Last week the Agricultural Committee of the US House of Representatives began work on the 2012 Farm Bill with a kick-off hearing. I happened to be in DC at the time and I stood in line with lobbyists for farm groups waiting to get a good seat in the wood paneled hearing room.
I was not in DC to attend the hearing, however. My trip was intended to educate Members of Congress about the recently signed Klamath Dam and Water Deals. The Department of Interior – which orchestrated those Klamath Deals beginning during the Bush Administration – had just delivered draft federal legislation intended to get Congress to endorse the Deals without delving into the details.
My mission was to interest Members of Congress from Oregon and California and those who sit on committees which will consider Klamath legislation precisely in those details – to make them aware that serious questions have been raised about whether aspects of the Deals are in the Public Interest and in the interest of the Klamath River and Klamath Salmon. I’ve worked to clean-up the Klamath and restore Klamath Salmon for 35 years; I want Congress to fix what I see as bad policies, bad precedents and bad subsidies that are part of the Klamath Dam and Water Deals.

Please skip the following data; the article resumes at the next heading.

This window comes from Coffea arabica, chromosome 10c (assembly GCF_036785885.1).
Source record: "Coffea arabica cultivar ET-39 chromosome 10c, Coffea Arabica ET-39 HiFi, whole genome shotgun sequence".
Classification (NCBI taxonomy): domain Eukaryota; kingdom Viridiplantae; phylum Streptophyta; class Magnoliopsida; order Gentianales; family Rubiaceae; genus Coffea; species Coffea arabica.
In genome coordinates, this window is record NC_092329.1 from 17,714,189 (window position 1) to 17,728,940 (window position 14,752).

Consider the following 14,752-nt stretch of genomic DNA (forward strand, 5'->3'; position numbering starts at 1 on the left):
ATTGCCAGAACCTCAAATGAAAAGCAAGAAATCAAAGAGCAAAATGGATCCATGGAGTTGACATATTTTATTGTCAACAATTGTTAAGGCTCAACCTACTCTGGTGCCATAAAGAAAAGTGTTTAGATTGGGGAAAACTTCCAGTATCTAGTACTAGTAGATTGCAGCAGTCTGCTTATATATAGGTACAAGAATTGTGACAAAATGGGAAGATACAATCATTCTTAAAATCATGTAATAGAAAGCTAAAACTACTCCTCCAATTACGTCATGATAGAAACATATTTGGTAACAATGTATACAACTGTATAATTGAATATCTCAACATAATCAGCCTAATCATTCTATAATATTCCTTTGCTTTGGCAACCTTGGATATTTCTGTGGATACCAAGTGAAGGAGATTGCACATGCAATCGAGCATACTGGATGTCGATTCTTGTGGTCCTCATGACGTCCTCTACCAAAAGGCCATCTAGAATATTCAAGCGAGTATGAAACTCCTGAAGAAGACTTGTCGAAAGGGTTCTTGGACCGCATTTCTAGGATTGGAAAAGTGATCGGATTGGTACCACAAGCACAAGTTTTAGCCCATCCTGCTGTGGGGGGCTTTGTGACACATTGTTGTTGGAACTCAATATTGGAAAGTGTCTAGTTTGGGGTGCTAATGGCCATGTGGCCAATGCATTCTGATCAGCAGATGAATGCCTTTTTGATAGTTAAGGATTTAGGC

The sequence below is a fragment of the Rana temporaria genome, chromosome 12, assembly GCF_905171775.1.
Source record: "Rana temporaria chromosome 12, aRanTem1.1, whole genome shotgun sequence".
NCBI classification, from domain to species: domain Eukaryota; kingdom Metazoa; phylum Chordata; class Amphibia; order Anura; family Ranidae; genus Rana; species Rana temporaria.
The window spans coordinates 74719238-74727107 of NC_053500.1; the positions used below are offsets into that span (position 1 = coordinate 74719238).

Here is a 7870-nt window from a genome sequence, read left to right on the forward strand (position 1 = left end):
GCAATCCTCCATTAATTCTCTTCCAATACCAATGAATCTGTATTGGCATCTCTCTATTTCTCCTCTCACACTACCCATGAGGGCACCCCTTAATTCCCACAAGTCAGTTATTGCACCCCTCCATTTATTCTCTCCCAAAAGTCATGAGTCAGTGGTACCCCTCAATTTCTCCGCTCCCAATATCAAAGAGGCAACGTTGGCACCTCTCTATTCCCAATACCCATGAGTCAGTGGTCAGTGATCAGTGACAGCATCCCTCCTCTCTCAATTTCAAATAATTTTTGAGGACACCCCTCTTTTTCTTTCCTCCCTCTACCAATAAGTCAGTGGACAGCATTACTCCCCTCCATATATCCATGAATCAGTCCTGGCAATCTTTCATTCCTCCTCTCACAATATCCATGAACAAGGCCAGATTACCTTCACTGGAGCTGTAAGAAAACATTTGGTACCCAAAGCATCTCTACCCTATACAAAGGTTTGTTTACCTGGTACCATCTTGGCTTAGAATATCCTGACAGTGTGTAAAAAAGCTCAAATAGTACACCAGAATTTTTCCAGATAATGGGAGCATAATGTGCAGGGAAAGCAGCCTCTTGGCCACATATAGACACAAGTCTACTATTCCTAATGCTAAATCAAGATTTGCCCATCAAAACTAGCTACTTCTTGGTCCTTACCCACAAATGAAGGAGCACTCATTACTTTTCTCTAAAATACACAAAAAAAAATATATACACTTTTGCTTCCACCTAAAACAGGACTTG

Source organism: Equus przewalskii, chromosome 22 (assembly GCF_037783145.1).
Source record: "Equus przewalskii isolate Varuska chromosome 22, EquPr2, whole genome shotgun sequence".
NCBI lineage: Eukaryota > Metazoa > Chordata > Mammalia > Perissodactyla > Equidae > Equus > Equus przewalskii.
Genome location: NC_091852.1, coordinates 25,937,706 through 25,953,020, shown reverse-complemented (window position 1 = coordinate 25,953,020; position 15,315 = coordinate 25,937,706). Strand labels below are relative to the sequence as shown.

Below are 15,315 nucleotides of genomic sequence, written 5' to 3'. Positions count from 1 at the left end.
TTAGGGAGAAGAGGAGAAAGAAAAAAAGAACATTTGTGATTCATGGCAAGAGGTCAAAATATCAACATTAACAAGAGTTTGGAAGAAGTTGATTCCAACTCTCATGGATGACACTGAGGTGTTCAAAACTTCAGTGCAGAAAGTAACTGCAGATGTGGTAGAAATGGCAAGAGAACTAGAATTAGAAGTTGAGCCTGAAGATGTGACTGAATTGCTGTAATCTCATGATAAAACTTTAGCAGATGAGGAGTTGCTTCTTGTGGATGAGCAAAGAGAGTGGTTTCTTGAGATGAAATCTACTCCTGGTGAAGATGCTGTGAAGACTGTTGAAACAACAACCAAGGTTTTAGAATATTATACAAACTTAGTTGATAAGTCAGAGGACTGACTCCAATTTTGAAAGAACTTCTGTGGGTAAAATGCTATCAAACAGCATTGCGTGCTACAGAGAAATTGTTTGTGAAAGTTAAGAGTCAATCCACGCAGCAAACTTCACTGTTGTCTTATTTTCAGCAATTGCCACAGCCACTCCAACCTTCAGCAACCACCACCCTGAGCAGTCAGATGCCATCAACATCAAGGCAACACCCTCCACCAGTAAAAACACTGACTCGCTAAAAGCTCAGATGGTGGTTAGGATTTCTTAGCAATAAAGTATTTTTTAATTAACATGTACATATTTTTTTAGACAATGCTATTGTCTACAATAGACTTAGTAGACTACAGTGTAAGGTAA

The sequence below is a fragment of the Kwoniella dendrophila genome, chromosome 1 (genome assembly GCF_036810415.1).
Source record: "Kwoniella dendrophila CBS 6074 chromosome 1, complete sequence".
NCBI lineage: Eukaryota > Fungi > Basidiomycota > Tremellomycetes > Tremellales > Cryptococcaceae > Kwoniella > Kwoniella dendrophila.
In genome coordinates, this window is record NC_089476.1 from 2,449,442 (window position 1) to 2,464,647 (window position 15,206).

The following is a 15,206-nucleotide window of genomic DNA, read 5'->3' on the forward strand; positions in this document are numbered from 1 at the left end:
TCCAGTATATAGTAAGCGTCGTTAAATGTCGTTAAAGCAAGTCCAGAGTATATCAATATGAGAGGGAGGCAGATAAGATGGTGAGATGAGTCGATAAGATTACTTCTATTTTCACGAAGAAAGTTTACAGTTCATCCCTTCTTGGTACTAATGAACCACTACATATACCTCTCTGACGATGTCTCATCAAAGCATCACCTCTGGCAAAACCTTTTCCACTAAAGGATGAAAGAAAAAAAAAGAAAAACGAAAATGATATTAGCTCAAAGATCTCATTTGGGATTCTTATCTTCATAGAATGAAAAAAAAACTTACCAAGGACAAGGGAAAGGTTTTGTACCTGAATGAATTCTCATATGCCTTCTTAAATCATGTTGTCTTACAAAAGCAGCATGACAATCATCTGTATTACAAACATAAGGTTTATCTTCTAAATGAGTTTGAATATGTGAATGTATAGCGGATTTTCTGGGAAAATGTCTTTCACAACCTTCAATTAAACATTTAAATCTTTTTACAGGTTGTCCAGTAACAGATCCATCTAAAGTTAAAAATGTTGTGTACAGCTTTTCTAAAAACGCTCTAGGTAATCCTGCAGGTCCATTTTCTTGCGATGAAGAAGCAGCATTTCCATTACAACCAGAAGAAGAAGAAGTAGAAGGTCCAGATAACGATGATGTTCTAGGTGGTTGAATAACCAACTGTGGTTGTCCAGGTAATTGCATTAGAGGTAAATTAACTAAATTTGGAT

Those who want to see a report on my Klamath River work in DC can refer to the full report on KlamBlog; here I want to talk about the Farm Bill.
In most of the West’s river basins agriculture – including crop and livestock agriculture – directly consumes 80% to 90% of the base flow. Base flow refers to the lowest natural flow of a river or stream; in our region those flows occur during late summer and early fall. Irrigation engineers tell us that water consumption by agriculture in western river basins can be reduced between 10 and 40% by implementing modern irrigation methods and equipment. Were that to actually happen, current and predicted water shortages in the West would evaporate like water in a shallow reservoir as would proposals for new dams and other massive infrastructure projects currently being promoted in states like California.